TARBORO, NC—During the week, residents at The Fountains at Albemarle can be seen pulling up a chair, tapping their toes or humming along to a tune outside of Tom and Barbara Kane’s apartment. The couple, both 76 years old, turned their second bedroom at the Watermark Retirement Community into a music studio—and they often practice before their Saturday night concerts held in the community’s auditorium, giving their neighbors a sneak peek of what’s to come.
The Kanes are a musical duo known as “The Sweet Loves,” a nickname they were given by friends during their time studying at Florida State University. Their musical love story now has a new chapter at The Fountains at Albemarle, where they have lived since last June.
Every Saturday at 6:30 p.m., they play for a crowd of about 50. Their neighbors stop by to hear their favorite tunes from the 1930s to 1960s. Barbara plays the piano, while Tom handles percussion instruments such as the vibraphone, xylophone and marimba.
“We started to let our friends and neighbors know we were going to have a concert,” said Tom. “Now, it’s become a little bit of a thing. We have made a lot of friends through our music; there is a real sense of community here.”
Music has always been a big part of the Kanes’ lives. They even met through music; Tom was in the college marching band and Barbara was in the orchestra. According to Tom, after “making eyes with each other” while practicing music for school, a joint friend finally introduced them under the stage during their sophomore year. They were married in their senior year.
“Music has been a part of every experience we have together,” said Tom. “We want to share our love for music with others who enjoy it. We just love what we do and feel as though we are getting more out of our concerts than what we are giving.”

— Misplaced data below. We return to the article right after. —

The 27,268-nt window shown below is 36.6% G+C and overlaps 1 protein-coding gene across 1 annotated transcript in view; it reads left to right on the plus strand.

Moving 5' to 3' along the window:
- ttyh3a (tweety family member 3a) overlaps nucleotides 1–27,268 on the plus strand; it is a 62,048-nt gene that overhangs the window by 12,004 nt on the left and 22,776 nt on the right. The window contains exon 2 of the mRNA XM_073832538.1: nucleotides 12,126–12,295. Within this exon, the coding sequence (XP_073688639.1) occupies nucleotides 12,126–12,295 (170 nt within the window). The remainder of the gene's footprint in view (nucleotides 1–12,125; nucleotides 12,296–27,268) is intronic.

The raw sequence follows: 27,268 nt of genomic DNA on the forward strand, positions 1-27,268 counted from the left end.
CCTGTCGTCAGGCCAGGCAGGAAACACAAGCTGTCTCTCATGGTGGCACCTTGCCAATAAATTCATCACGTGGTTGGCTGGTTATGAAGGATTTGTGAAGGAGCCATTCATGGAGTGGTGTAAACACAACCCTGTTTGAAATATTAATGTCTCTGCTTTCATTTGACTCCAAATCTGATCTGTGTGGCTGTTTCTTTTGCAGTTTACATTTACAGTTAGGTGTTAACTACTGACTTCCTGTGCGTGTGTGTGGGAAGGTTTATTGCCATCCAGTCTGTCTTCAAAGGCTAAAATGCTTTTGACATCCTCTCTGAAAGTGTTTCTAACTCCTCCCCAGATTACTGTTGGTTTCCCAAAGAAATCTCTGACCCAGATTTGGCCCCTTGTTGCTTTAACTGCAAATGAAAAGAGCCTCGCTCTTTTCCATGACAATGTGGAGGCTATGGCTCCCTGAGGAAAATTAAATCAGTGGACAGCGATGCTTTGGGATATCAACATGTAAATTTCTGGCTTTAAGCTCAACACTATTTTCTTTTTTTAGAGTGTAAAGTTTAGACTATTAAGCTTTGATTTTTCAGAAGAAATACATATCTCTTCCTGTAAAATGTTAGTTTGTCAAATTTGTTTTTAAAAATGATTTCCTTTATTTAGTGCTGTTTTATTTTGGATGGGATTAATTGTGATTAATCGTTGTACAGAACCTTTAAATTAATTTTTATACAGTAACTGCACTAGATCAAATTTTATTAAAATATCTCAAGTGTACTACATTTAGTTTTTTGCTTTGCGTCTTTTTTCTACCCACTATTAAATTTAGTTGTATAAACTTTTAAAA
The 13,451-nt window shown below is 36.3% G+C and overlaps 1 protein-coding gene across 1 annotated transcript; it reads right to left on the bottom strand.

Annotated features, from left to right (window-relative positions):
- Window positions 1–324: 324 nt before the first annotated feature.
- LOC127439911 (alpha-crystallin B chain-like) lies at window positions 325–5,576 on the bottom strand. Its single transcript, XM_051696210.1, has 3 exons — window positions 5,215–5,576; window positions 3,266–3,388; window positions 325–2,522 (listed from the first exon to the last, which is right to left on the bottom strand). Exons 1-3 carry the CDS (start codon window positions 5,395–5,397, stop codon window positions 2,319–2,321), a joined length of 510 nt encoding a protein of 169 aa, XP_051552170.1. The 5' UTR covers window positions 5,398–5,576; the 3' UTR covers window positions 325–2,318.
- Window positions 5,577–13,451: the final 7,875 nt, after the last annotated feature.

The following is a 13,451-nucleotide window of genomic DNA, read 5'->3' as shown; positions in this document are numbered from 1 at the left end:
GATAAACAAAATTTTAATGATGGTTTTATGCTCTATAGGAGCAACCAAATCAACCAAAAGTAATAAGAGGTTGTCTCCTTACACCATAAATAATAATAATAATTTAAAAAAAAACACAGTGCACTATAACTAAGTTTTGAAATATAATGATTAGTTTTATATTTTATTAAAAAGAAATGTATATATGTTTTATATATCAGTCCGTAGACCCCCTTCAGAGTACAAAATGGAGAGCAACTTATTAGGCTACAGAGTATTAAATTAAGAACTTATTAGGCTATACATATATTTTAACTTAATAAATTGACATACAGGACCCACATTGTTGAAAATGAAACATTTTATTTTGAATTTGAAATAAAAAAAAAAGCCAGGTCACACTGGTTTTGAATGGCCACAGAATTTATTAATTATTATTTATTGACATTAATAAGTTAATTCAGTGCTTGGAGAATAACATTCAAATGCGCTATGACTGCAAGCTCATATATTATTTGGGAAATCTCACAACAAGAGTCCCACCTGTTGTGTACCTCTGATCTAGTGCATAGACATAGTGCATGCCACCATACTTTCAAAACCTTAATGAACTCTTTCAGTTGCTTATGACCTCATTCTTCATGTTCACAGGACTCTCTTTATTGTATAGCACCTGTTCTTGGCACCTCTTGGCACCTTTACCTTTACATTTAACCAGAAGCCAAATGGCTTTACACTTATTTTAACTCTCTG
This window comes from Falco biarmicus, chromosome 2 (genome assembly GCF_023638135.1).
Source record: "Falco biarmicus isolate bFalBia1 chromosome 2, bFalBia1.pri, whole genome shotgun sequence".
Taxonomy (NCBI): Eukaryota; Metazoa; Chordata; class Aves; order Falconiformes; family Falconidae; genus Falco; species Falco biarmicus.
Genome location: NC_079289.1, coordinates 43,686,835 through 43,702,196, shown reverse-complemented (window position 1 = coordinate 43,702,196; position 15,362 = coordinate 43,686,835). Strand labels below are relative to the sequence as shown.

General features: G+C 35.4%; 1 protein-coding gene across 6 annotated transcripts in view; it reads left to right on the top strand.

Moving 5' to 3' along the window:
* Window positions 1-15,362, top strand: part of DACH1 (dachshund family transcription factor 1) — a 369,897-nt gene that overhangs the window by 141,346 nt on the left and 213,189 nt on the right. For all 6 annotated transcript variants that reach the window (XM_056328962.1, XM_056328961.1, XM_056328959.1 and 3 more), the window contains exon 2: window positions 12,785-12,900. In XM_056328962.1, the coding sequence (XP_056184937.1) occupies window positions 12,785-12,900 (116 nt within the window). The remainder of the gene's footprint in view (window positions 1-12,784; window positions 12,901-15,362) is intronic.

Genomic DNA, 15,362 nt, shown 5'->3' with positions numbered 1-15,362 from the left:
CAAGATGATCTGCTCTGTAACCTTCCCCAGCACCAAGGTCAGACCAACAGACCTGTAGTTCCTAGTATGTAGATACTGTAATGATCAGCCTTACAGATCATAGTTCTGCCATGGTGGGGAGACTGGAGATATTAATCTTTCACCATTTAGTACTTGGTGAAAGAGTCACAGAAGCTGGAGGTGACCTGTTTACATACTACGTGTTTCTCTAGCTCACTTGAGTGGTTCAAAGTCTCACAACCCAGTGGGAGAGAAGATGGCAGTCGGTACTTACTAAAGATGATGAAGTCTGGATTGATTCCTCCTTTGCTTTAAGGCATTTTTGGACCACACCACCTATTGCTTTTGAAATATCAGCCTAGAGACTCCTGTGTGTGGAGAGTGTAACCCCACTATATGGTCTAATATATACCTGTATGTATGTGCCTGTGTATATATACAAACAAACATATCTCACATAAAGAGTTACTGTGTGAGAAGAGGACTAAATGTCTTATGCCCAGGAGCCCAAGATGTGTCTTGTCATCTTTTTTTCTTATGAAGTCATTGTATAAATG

Although married for 55 years, the couple never played music together until fairly recently. Barbara earned a master’s degree in music education and taught music and orchestra at schools. Tom graduated with a master’s in city planning and, after working as a city planner for many years, became a software engineer. But, during the pandemic, they turned the extra time together into an opportunity to start playing music.
“We got tired of listening to ourselves, so we moved to Albemarle and now have others listen to us,” said Tom. He and Barbara moved to the community last June. Previously, Barbara’s parents were residents, and she would visit every day and play the piano for the memory care unit. She even donated her piano to the community. Now, a second piano of Barbara’s and Tom’s xylophone sit in the auditorium.
“We were afraid our music would be too loud for our neighbors when we moved here,” said Tom. “But people walk down the hall and stop to tell us how good the music sounds. There’s a lady on the other side of the wall next to us, and she loves hearing our music and has become best friends with Barbara.”
“Tom and Barbara have brought new energy to our community, creating a standing event on Saturday nights that so many of our residents look forward to attending,” said Julie Daugherty, executive director of The Fountains at Albemarle. “We feel like we have the hottest ticket in town, right here in our retirement community.”